Before the Spanish arrived in Ecuador in 1533, a group of diverse cultures lived in various areas throughout the country. Many of these cultures, including the Valdivia, Machalilla, and Chorrera, may not have left any written records, but the highly sophisticated pottery, beautifully designed artwork, and gold masks that have been unearthed in Ecuador prove that these cultures were highly developed. By the 16th century, the Incas had conquered the highland areas of the country of Ecuador. At its height, the Inca empire encompassed an estimated 15 million people, belonging to roughly 100 ethnic or linguistic communities, and covered an area of over 6,000 sq. km (2,340 sq. miles), within which were more than 25,000km (15,500 miles) of roads. Cuenca, in southern Ecuador, was the second-most important city in the Inca empire. In 1526, when the Inca leader Huayna Capac died, he divided the empire between his two sons. Huáscar gained control of Cusco and Peru, while Atahualpa inherited control of Cuenca and Ecuador. This split led to a bloody war, which weakened both sides. In part, because of this conflict, when the Spanish arrived in the mid-16th century, they had little trouble defeating the Incas.

Ecuador's indigenous cultures had a hard time under Spanish rule. Newly introduced diseases decimated the local population, and the Spanish system of encomienda (forced labor) broke the spirit and the health of the local people. Ecuador wasn't rich in natural resources and therefore wasn't of great value to the Spanish. In the 300 years before independence, Ecuador was alternately governed by the viceroyalty of Peru to the south and the viceroyalty of New Granada in Bogotá to the north.

Ecuador declared independence in 1820, but the independence forces weren't able to defeat the Spanish royalists until the Battle of Pichincha on May 24, 1822. At that time, Ecuador became a part of Gran Colombia, which consisted of Colombia and Venezuela. In 1830, Ecuador seceded from Gran Colombia and became its own republic. The rest of the 19th century was marked by political instability. Conflicts flared between the Conservatives, led by Gabriel García Moreno, and the Liberals, led by Eloy Alfaro. The Conservatives sided with the Catholic Church and Ecuadorians of privilege, while the Liberals fought for a secular government and social reforms.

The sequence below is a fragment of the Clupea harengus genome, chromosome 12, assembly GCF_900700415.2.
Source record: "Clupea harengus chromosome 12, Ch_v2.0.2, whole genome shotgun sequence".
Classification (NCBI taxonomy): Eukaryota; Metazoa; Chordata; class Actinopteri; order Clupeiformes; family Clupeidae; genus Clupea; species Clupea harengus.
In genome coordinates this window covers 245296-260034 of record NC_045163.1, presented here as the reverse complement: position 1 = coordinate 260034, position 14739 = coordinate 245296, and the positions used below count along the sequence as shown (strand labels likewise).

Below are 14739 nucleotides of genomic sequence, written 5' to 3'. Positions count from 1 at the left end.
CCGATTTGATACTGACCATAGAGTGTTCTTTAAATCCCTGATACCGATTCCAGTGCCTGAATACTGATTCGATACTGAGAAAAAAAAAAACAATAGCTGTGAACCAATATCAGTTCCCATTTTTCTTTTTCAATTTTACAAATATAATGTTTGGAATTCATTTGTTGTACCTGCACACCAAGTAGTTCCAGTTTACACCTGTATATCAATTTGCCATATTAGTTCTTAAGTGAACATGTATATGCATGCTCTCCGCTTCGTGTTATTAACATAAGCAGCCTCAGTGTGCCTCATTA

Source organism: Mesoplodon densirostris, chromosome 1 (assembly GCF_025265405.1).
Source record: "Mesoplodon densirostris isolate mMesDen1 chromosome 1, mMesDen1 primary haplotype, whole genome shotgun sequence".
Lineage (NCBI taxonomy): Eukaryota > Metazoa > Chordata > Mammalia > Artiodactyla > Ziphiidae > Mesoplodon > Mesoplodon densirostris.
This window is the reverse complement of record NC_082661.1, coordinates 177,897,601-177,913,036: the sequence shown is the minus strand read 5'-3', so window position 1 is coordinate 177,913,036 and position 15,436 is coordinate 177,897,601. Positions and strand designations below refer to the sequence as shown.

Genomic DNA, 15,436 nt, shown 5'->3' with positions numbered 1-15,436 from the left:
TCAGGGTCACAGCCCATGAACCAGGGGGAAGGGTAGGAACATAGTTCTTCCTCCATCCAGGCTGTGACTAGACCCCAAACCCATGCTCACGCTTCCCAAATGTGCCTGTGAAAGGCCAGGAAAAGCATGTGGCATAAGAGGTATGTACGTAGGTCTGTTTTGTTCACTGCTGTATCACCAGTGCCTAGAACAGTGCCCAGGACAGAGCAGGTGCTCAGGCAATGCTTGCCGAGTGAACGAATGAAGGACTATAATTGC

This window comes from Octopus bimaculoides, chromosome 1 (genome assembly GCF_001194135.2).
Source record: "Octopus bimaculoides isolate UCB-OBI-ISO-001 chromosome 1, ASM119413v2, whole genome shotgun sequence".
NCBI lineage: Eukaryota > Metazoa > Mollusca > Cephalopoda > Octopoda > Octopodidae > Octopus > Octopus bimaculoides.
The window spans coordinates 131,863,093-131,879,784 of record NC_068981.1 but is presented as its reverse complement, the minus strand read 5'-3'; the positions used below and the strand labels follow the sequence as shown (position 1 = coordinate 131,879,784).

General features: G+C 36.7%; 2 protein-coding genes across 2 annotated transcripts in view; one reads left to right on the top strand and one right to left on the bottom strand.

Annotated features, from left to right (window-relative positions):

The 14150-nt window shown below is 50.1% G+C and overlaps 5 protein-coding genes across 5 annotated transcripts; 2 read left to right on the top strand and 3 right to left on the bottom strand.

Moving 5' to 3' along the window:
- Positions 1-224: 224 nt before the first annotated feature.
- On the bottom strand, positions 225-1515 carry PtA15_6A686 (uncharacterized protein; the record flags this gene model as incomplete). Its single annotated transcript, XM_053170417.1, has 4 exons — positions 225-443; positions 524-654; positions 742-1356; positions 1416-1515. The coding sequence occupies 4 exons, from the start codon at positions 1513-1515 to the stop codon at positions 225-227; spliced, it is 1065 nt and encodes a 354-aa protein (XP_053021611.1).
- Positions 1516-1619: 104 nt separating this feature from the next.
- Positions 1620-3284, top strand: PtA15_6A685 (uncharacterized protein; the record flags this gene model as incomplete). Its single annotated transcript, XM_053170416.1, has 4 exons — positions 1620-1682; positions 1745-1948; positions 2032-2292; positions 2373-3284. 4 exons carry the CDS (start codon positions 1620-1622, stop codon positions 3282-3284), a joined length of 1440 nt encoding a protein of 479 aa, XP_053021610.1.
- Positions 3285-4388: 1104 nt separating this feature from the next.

At the end of the 19th century, Ecuador was getting rich off cocoa exports, and the economy was booming. Later in the early 20th century, when the demand for cocoa decreased, political unrest ensued. In 1925, the military seized power from the former procapitalist leaders. The 1930s were a time of uncertainty for Ecuador: From 1931 to 1940 a total of 14 different presidents spent time at the helm. In 1941, war erupted between Ecuador and Peru over land in the Amazon basin region. In an attempt to settle the dispute, Ecuador signed the Protocol of Rio de Janeiro in 1942 and surrendered much of the disputed land to Peru.

The post-World War II era was a time of prosperity for Ecuador. The country became one of the world's leaders in banana exports. From 1948 to 1960, there were three freely elected presidents who were all able to serve their full terms. In 1952, President José María Velasco implemented social reforms, including improvements in both the schools and the public highways. But in 1960, when Velasco was again elected president, he was faced with a failing economy, and he was unable to hold on to power. During the next 10 years, a series of military juntas controlled the country.

The economy rebounded in the 1970s. Ecuador became the second-largest oil-producing nation in South America, after Venezuela. The oil boom led to an increase in public spending and industrialization. But by the 1980s, when the oil bubble began to burst, the country was again faced with serious economic troubles, including inflation and an insurmountable international debt. In 1986, the price of oil collapsed, and in 1987, an earthquake partially destroyed one of Ecuador's major pipelines.